The user will find a new Choreography in Extensions -> Choreographies into CHOReVOLUTION console, see Figure 39.


Figure 39

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At this stage, you can select an Enactment Engine:

  • From Extensions -> Choreographies, click on Enact icon of getting-started choreography, see Figure 40.


Figure 40

  • Select an Enactment Engine (in our case, there is only one EE named default-ee) from the list.


Figure 41

  • Click Save. After few seconds, the Choreography status will change: from CREATED to STARTED. See Figure 42.


Figure 42

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Stage Five: Run Choreography

In order to start the choreography, the user has to import the Customer Maven Project (Download from here):

  • From the main menu bar, select command link File -> Import....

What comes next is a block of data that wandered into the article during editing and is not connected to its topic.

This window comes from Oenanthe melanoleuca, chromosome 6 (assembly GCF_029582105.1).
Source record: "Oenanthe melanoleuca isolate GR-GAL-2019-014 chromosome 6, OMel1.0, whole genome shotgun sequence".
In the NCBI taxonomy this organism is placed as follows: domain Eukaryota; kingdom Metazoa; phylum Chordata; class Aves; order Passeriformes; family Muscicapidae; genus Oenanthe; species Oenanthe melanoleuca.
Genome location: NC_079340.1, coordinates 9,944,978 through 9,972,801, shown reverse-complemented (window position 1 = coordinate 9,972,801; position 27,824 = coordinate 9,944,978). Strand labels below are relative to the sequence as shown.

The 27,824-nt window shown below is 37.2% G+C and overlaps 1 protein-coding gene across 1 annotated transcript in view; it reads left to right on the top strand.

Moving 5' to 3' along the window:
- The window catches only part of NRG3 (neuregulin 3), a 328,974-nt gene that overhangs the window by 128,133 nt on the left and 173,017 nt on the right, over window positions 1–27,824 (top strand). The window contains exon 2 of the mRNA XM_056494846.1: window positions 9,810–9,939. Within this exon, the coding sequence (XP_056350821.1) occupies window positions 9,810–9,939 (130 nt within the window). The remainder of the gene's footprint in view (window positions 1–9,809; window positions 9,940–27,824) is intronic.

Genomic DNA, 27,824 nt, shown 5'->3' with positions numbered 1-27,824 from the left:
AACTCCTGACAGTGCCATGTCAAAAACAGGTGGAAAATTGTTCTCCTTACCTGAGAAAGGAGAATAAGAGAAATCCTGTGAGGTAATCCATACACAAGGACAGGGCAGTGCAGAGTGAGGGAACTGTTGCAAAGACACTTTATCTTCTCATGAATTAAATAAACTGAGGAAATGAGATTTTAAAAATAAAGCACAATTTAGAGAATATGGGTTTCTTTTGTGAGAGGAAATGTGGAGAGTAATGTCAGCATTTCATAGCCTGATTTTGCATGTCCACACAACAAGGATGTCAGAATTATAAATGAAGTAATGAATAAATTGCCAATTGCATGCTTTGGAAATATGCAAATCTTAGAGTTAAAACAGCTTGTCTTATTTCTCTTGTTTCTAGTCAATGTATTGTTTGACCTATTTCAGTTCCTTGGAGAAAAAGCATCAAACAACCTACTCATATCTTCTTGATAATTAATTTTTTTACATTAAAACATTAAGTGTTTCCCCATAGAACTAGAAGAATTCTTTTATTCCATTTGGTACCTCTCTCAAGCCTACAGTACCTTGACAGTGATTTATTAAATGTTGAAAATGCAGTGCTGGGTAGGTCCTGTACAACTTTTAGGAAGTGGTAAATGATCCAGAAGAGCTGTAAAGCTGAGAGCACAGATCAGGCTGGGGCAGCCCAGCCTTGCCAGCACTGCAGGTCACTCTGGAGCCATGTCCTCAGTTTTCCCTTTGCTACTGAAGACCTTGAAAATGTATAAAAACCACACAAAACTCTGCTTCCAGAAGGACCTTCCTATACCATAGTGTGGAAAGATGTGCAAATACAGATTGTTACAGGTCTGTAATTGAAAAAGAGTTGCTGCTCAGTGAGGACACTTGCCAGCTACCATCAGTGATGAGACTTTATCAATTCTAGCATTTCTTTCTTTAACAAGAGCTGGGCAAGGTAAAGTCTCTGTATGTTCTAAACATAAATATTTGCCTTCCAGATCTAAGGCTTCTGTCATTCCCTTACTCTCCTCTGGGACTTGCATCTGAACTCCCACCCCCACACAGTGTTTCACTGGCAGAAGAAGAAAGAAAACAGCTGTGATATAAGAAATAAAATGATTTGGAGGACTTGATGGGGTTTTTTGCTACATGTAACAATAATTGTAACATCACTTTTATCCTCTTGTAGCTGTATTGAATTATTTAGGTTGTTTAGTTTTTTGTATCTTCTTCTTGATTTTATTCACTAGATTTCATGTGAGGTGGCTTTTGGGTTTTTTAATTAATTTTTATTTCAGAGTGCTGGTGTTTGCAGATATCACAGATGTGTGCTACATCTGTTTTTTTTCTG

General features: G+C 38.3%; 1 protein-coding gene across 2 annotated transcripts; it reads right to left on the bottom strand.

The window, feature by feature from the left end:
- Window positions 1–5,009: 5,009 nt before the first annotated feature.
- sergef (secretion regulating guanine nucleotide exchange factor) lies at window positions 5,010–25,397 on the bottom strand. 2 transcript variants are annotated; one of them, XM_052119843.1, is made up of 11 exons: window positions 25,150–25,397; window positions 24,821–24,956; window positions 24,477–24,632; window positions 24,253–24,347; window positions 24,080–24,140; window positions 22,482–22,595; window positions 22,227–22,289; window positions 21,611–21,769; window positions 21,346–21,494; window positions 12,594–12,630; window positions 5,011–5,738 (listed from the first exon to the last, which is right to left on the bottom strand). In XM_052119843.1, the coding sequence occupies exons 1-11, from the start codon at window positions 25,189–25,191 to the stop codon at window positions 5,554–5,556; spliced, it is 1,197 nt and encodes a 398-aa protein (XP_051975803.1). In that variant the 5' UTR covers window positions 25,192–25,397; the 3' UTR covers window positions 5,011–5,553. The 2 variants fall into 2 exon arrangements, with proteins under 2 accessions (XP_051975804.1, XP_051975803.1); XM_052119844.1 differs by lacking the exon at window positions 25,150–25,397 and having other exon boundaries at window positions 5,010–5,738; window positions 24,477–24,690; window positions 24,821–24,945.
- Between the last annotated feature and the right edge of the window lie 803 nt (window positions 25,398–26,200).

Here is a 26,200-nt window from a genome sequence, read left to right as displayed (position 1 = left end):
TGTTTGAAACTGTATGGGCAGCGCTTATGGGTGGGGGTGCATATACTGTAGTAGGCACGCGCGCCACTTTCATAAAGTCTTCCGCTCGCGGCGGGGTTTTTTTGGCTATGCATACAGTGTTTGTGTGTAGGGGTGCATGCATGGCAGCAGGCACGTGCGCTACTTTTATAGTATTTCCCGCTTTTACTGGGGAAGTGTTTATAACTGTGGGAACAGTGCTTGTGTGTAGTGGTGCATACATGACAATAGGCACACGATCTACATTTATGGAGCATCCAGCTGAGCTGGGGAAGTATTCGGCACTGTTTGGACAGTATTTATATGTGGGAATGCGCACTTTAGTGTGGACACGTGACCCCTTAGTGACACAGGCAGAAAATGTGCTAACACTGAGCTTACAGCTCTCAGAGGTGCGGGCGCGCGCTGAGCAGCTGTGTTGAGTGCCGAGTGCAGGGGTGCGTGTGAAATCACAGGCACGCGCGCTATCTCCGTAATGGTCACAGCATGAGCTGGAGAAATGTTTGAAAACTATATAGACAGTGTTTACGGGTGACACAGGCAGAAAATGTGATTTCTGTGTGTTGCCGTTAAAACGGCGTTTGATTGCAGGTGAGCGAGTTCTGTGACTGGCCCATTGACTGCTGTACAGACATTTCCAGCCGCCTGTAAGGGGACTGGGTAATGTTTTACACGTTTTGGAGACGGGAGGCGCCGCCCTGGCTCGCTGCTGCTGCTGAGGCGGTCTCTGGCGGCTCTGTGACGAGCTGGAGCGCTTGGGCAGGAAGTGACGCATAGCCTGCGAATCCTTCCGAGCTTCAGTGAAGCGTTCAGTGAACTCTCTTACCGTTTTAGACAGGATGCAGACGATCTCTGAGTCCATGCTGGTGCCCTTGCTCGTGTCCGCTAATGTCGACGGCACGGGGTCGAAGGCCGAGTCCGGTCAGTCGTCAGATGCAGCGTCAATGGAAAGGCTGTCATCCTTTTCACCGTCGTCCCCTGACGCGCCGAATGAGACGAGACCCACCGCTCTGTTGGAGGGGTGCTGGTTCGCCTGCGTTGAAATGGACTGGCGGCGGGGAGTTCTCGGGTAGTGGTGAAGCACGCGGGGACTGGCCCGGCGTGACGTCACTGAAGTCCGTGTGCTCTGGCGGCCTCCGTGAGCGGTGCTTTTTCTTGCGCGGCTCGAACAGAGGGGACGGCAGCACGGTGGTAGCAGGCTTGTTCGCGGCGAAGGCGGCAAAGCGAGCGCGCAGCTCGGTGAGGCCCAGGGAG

The Import wizard opens (see Figure 43).


Figure 43

  • Select Maven -> Existing Maven Projects and click Next.
  • Click Browse to locate the directory or file containing the projects.


Figure 44

  • Select Customer project and click Ok.
  • Click Finish to start the import.

The Customer project simulates the behavior of the customer participant, who is responsible for the start event in the getting started choreography.

  • Select Customer project and enables the Java perspective, see Figure 45.


Figure 45

  • Run the Customer configurations, see Figure 46.


Figure 46

The Figures 47 and 48 show the simulated behavior of Customer tasks.


Figure 47


Figure 48

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Having followed this tutorial, now you have the basis of how to design, deploy, enact and run choreography-based systems. You can now go to this link and explore CHOReVOLUTION deeply, to better understand the mechanisms that permits the automated synthesis of dynamic choreographies and improve your knowledge about choreographies in general.